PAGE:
From tennis elbow to shin splints, Achilles tendonitis to jumper's knee, most exercise-related injuries stem from "unbounded enthusiasm," says orthopedic surgeon James Garrick.

"People go on vacation and play seven straight days of tennis, or ski season starts and they hit the slopes like fanatics," says Garrick, director of the Center for Sports Medicine at St. Francis Hospital in San Francisco and author of "Be Your Own Personal Trainer" (Crown, 1989). "Well over half of these injuries are overuse injuries, and they are almost all preventable."

While prevention is the best treatment for any ailment, most active people will get injured sooner or later. And one of their biggest mistakes, Garrick says, is trying to ignore it. Instead, realize that pain is your body's way of telling you what's going on with your muscles and joints and tendons. It can be a message to change your training schedule, adjust your equipment, alter your performance or seek help.

To keep exercising injury-free, listen to your body and be aware of the factors that put you at risk of getting hurt.

"Injuries are definitely related to how much you do," says Michael Pollock, director of the Center for Exercise Science at the University of Florida in Gainesville. Exercise in moderation -- for example, up to 20 miles per week for runners -- carries less likelihood of injury. But if you're thinking about drastically increasing the frequency, the duration or the intensity of your exercise, Pollock says, "you're flirting with potential problems."

In one study of young runners, injury rates were virtually unchanged when the exercisers went from one weekly, 30-minute exercise session to three weekly, 30-minute exercise sessions. "Yet when they went from three days to five days of exercise per week, there were about triple the amount of injuries," according to Pollock.

In another study, injuries were not significantly greater when new exercisers went from 15-minute sessions to 30-minute sessions. "But when they went from 30 to 45 minutes of activity, the rate of injuries doubled," Pollock says.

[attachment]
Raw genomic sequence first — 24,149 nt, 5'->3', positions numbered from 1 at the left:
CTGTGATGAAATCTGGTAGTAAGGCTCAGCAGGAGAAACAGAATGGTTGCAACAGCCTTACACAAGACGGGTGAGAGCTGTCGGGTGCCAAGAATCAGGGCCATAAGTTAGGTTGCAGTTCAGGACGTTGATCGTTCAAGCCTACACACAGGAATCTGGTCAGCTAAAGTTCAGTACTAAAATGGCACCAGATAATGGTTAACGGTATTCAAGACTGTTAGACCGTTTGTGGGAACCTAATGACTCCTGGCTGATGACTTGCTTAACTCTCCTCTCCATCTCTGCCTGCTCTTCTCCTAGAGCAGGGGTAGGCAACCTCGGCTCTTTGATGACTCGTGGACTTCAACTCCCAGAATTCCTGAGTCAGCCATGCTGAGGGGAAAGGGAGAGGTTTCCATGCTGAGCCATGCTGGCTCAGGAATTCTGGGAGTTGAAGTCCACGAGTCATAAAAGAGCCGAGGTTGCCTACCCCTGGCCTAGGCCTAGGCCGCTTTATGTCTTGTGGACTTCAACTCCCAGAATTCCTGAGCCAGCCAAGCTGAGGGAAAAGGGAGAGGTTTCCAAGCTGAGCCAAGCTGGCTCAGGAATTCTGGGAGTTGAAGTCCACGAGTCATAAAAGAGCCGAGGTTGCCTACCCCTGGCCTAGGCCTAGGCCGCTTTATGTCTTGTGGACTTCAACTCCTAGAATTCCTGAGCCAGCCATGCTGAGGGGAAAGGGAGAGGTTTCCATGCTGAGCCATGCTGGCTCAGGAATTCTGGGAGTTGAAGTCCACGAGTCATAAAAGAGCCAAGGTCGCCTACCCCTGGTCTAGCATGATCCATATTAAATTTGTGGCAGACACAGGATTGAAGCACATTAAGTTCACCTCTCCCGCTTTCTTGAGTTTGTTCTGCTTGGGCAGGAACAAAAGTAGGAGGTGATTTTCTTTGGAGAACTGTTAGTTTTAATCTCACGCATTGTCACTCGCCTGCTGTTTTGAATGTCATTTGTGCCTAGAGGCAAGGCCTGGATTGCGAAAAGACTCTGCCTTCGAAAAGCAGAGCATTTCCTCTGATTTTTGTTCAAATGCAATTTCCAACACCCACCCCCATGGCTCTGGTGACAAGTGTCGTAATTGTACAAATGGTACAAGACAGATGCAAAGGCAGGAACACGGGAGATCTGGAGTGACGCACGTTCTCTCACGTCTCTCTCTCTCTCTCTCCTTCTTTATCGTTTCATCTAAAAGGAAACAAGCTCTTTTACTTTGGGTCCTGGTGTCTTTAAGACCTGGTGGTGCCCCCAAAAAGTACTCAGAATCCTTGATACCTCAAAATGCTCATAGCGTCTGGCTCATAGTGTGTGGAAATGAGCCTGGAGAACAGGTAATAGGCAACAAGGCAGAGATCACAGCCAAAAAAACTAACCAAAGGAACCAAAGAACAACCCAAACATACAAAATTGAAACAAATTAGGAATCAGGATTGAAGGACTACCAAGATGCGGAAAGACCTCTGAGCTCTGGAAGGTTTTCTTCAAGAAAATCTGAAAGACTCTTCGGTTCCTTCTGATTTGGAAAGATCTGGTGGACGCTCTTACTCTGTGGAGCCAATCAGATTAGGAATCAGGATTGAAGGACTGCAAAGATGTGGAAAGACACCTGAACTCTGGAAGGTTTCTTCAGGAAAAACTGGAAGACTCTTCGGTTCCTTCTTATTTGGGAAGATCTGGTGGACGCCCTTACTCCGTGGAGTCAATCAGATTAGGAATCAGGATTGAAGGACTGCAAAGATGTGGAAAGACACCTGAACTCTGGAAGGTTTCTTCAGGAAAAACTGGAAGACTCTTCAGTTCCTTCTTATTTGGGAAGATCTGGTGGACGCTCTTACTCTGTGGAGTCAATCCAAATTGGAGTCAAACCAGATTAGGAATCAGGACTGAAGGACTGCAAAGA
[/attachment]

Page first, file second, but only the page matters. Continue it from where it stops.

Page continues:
High-impact activities such as running and some kinds of aerobic dance also are more associated with injury, Pollock notes. And older people are more prone to injury, he says, particularly if they are just beginning to exercise.

But fear of injury shouldn't keep you from being active, since the benefits of exercise far exceed the risks. Just remember to start slowly and build up progressively and consider these injury-preventing tips:

Never make abrupt changes in your activity or dramatically increase your workload, whether it's the number of hours you play a sport, the amount of weight you lift or the distance you cycle. Always progress gradually.

Pay attention to pain. If you experience a sharp, sustained pain, stop exercise immediately and seek treatment. If you're experiencing a creeping, nagging pain, take a few days off and try to figure out the reason; do you need new equipment, have you been doing something differently? If the pain doesn't go away with self-treatment or if it gets worse, seek professional help.

Get expert advice. Improper form and technique can result in injury. Consider getting professional pointers by taking a class, joining a gym or hiring a personal trainer.

Wear proper shoes. Don't wear running shoes for aerobic dance or tennis, since running shoes are made for moving forward and dance and tennis require side-to-side movement. Even the best shoes lose their cushioning over time, so don't wear a worn-out pair.

Never do a sport to get in shape; get in shape to do a sport. Sports are stressful. Jumping into basketball season or onto the ski slopes without getting into condition first is asking for trouble.

Be sensitive to past injuries. The familiar ache of an old injury may be a signal to slow down or get new shoes or seek medical help. Consult a fitness professional for strategies to minimize re-injury.

Be aware that anatomical factors such as having one leg longer than the other, or flat feet, can result in pain and injury. In-shoe orthotics or lifts can help some people. Consult a good sports podiatrist.

Try cross-training. If you're hooked on daily exercise, but your knees complain if you run every day, alternate your high-impact activity with a low-impact workout like swimming or bicycling. At the very least, alternate hard/easy training days.

Strive for a balanced workout. If you strengthen certain muscles at the expense of others, the resulting imbalance can cause injury. Vary your activities to achieve a more balanced body. Maintain your flexibility by stretching after your warm-up and at the end of your exercise session. Maintain your strength by performing eight to 10 exercises involving all the major muscles groups, two to three times a week. Never stop exercising abruptly. Always cool down.

Consult a physician before beginning any vigorous exercise program if you are over 40 or if you have risk factors of heart disease, including obesity.

Appreciate the recuperative power of rest. Beginners should consider resting one day between vigorous activity. New exercisers who want to stay active on their "off day" can take a leisurely walk or swim. And seasoned athletes need to remember that even God rested on the seventh day.

Bodyworks appears on alternate Tuesdays.